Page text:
Topley’s Top 10 – September 23, 2020

1. Carvana Used Cars….Covid Low $20……$226 Last.

CVNA Chart

Carvana has been the target of skeptics and short sellers in the past, and its shares have been volatile since it went public. It has rallied more than 670% since a March low and has a $36.2 billion market valuation. Roughly aquarter of the company’s float is sold shortand the short interest ratio — a gauge of how many days it would take for short sellers to cover their positions — was near a record for this year at the end of August, according to data compiled by Bloomberg.

The company said Tuesday it will sell $1 billion of new debt, seizing on the boom in demand for its vehicles and low yields in the corporate bond market. Around $600 million of the proceeds will be used to refinance existing debt, with the rest held as cash on the balance sheet.

— With assistance by Jack Witzig

Father, Son Used-Car Sellers Get $5 Billion Richer in a DayBy Jack Pitcherand Gabrielle Coppola

2. All FED Governors on Board Zero Percent Interest Rates “for some time”


The Fed said that it “expects it will be appropriate” to keep short-term interest rates near zero until three conditions are met: The job market has fully healed, inflation has returned to the target rate, and inflation “is on track to moderately exceed” the target rate “for some time.”

The Fed’s Major Policy Shift By Matthew C. Klein

3. Blackstone 2020 1 Billion Sq Ft of Warehouse Space Today …Sept 2019 400m Sq Ft.

Blackstone Real Estate Portfolio Growth Since 2007

4. At $5 Trillion, the ETF Market Is Showing Signs of Saturation

Katherine Greifeld

At $5 Trillion, the ETF Market Is Showing Signs of Saturation

(Bloomberg) — America’s exchange-traded funds are shutting down at a record pace and the production line is stuttering as issuers struggle to sell new products in the $5 trillion market.

More than 130 ETFs have been liquidated in 2020, already the most ever, while 178 funds have started trading — roughly on course to match last year’s launches. That was the lowest number of debuts since 2014 and the second drop in a row.

A glance at flows helps explain why: Almost a third of all existing ETFs were launched within the past three years, yet they account for only about $2 of every $100 currently invested in the industry, according to data compiled by Bloomberg Intelligence.

“It’s way tougher” to create a successful product now, said Athanasios Psarofagis, a Bloomberg Intelligence analyst. “Getting $1 billion today in real assets is really, really hard. It’s like getting $6 billion in the past when there was less product, and less of an issue to get on the platforms.”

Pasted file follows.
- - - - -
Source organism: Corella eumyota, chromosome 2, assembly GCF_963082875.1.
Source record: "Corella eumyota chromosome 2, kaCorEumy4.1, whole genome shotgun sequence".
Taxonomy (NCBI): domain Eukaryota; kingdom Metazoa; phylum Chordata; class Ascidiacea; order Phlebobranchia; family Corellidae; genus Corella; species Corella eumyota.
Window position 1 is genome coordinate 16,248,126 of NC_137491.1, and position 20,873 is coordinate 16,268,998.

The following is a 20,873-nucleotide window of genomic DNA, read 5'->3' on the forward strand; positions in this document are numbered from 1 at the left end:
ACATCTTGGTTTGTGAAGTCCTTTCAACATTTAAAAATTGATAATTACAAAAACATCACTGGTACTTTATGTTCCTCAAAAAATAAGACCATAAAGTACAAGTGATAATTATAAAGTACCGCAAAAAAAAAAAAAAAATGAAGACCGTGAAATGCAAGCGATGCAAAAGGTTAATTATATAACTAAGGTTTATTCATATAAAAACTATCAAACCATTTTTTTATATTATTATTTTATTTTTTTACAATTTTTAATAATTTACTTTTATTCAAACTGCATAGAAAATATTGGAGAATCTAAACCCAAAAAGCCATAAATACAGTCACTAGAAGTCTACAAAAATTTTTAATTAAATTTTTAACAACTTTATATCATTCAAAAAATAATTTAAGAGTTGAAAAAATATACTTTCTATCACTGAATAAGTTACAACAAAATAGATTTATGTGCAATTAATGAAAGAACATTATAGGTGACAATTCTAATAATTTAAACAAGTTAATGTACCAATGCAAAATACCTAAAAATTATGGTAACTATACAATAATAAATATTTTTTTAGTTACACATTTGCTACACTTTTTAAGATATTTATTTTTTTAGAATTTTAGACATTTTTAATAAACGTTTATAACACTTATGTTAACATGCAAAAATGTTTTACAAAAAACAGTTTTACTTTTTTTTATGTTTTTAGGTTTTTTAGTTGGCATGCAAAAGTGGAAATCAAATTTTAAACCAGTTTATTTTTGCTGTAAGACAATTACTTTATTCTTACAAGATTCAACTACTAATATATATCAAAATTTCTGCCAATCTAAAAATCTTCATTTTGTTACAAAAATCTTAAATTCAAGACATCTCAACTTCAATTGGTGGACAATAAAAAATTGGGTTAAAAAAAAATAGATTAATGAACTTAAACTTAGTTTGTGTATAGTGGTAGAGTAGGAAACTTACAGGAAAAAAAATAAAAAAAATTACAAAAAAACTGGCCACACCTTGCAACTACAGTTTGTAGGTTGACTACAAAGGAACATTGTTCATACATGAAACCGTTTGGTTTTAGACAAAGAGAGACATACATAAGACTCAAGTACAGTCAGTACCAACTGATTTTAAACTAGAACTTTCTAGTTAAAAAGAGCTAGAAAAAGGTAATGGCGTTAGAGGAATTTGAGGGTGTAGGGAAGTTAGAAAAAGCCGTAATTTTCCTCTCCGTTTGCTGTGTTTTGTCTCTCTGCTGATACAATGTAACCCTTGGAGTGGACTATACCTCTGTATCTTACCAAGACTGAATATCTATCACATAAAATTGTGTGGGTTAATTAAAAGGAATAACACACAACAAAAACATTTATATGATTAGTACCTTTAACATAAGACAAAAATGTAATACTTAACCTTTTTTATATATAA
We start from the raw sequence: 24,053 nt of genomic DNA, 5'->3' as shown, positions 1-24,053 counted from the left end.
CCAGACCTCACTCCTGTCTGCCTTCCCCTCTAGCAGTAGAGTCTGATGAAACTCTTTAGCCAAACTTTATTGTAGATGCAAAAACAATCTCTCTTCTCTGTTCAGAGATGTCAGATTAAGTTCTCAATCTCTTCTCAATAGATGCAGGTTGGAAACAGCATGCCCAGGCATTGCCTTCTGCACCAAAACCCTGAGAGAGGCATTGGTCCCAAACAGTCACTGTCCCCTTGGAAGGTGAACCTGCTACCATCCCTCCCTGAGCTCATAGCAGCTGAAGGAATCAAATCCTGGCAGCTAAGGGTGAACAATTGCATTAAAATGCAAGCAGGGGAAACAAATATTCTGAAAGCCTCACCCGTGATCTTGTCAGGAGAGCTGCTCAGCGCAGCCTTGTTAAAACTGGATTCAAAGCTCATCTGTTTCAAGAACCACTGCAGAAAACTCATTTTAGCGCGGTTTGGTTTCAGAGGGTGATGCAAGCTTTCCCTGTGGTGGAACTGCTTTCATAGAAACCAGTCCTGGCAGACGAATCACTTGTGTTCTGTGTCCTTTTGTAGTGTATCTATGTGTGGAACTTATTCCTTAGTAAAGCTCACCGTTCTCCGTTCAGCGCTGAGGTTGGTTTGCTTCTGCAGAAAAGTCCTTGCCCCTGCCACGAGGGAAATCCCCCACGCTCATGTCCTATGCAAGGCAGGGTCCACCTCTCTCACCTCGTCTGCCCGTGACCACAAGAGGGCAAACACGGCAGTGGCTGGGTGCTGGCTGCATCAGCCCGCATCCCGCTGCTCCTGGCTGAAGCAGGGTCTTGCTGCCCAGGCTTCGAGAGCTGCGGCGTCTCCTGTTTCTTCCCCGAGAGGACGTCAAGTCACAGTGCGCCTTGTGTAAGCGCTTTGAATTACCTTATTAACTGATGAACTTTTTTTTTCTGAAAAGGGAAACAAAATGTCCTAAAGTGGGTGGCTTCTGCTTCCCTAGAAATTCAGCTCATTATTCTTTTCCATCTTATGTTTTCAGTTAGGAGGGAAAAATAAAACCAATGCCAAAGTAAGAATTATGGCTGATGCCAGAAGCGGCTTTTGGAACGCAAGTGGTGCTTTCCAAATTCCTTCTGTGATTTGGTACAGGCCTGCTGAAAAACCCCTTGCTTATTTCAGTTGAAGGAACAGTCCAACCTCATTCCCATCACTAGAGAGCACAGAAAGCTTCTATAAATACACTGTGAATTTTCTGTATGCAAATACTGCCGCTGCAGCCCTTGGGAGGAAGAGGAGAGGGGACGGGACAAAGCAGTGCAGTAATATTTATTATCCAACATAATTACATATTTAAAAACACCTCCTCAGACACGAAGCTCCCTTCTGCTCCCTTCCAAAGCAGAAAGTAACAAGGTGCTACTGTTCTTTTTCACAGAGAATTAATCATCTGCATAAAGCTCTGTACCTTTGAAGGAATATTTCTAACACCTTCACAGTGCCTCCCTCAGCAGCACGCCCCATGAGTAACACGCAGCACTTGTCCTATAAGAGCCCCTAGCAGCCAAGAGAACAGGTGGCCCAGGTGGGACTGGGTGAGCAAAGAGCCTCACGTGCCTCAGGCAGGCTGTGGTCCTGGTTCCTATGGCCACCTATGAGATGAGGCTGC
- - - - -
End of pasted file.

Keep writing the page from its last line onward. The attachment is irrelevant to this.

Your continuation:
While the industry as a whole has enjoyed solid growth in the last few years and total assets recently hit a record, giants such as BlackRock Inc. and Vanguard Group dominate the scene. Their size and influence gives them huge advantages in terms of distribution and marketing. They also benefitted from economies of scale when a heated fee war broke out.

Funds from the biggest three issuers account for more than 80% of all ETF assets, and roughly 70% is in products launched more than a decade ago, the data show. The top 10 funds by size were all launched before 2013 and hold a combined $1.3 trillion.

“In the ETF space, distribution is king,” said Nate Geraci, president of investment-advisory firm the ETF Store. “You can have the best ETF in the world, but if investors aren’t aware it exists, it doesn’t matter.”

Even the much-hyped arrival of actively managed, non-transparent ETFs — which reveal holdings just once a quarter, similar to mutual funds — have failed to attract big flows. The 15 funds that have launched so far have drawn in just $546 million worth of assets.

Of course, there are some success stories. The Roundhill Sports Betting & iGaming ETF has grown to roughly $129 million after launching in June, while the Direxion Work From Home ETF has also crossed the $100 million milestone after its June debut. And so-called buffer funds — which shield against losses in exchange for a cap on gains — have steadily accumulated assets amid this year’s turbulent markets.

Still, for every winner there is likely to be at least 10 failures, according to Psarofagis, who says this puts the onus on issuers to ramp up their sales and distribution efforts.

Distribution muscle has helped firms such as JPMorgan Asset Management quickly establish themselves. Though the company didn’t launch its first fund until 2014, the JPMorgan Ultra-Short Income ETF became the largest actively managed ETF earlier this month.

“Firms with distribution clout have been able to make inroads despite being late to arrive,” said Ben Johnson, Morningstar’s global director of ETF research. “Schwab, Fidelity, Goldman and JPMorgan are great examples of firms that have come late to the game with me-too offerings but have sold those in to their own captive channels and affiliates.”

(Adds additional detail in 6th paragraph.)

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5. How Bonds May Perform When Rates and Stocks Fall

Posted by lplresearch

Market Blog

A few weeks ago we looked at how different bond sectors performed during rising rate periods during the last economic cycle (2009–2020). Today we look at falling rate periods—not the outcome we expect, but it can still be helpful to understand how investments respond to different environments.